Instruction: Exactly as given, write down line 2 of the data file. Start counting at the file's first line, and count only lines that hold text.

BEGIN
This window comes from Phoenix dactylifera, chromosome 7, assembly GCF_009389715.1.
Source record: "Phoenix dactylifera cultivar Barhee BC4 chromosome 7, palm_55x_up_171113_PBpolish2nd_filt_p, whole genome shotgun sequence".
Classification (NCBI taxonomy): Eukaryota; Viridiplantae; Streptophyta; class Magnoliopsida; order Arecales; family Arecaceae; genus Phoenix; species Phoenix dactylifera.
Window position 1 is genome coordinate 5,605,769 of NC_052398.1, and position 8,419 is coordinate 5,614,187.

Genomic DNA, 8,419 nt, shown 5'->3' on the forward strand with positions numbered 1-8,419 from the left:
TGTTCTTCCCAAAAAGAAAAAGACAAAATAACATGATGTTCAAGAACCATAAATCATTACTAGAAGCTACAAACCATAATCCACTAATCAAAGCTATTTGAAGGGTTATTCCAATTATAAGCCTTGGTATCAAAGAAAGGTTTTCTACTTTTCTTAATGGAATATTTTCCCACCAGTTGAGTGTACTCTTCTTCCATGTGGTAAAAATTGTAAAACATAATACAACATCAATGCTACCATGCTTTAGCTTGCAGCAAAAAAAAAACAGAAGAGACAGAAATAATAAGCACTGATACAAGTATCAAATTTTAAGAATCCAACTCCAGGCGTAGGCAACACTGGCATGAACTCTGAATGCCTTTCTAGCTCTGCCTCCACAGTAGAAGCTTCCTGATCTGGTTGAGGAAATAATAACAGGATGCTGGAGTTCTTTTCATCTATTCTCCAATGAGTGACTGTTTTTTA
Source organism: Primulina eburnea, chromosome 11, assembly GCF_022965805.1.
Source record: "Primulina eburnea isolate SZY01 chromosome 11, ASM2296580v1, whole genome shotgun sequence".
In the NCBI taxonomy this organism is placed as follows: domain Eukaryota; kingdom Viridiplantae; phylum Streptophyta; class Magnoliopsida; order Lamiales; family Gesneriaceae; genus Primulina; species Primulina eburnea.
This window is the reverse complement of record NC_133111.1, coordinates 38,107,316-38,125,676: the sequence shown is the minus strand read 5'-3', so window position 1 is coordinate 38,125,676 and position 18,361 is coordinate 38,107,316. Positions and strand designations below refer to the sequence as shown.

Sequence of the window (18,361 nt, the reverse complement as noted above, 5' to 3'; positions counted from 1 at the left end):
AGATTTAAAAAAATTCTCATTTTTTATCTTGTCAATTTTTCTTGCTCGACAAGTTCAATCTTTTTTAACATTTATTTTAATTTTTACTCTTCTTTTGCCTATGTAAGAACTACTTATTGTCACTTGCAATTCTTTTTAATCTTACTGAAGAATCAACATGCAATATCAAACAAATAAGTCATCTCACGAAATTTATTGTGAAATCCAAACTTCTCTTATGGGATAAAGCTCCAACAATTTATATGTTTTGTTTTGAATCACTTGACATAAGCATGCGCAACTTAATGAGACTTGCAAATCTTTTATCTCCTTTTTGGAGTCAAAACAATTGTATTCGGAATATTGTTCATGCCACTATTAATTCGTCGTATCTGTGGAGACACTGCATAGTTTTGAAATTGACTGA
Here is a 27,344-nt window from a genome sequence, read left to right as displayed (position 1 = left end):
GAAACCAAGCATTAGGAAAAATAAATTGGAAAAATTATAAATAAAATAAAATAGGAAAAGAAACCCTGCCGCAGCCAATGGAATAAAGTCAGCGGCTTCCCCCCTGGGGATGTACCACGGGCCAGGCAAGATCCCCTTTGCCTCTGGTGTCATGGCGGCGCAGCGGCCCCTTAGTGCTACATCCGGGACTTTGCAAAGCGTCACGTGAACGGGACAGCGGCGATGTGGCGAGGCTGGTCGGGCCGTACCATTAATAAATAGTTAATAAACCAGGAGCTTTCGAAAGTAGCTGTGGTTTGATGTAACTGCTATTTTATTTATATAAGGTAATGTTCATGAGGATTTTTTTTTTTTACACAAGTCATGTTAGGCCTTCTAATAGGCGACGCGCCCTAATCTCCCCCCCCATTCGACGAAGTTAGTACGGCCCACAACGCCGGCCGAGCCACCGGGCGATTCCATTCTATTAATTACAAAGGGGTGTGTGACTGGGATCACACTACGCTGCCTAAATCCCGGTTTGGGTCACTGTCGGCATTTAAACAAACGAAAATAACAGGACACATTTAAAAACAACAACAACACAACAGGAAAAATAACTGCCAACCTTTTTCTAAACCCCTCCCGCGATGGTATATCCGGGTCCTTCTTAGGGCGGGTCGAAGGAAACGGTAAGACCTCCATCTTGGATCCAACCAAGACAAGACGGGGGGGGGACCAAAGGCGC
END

Source record: "Phoenix dactylifera cultivar Barhee BC4 chromosome 7, palm_55x_up_171113_PBpolish2nd_filt_p, whole genome shotgun sequence".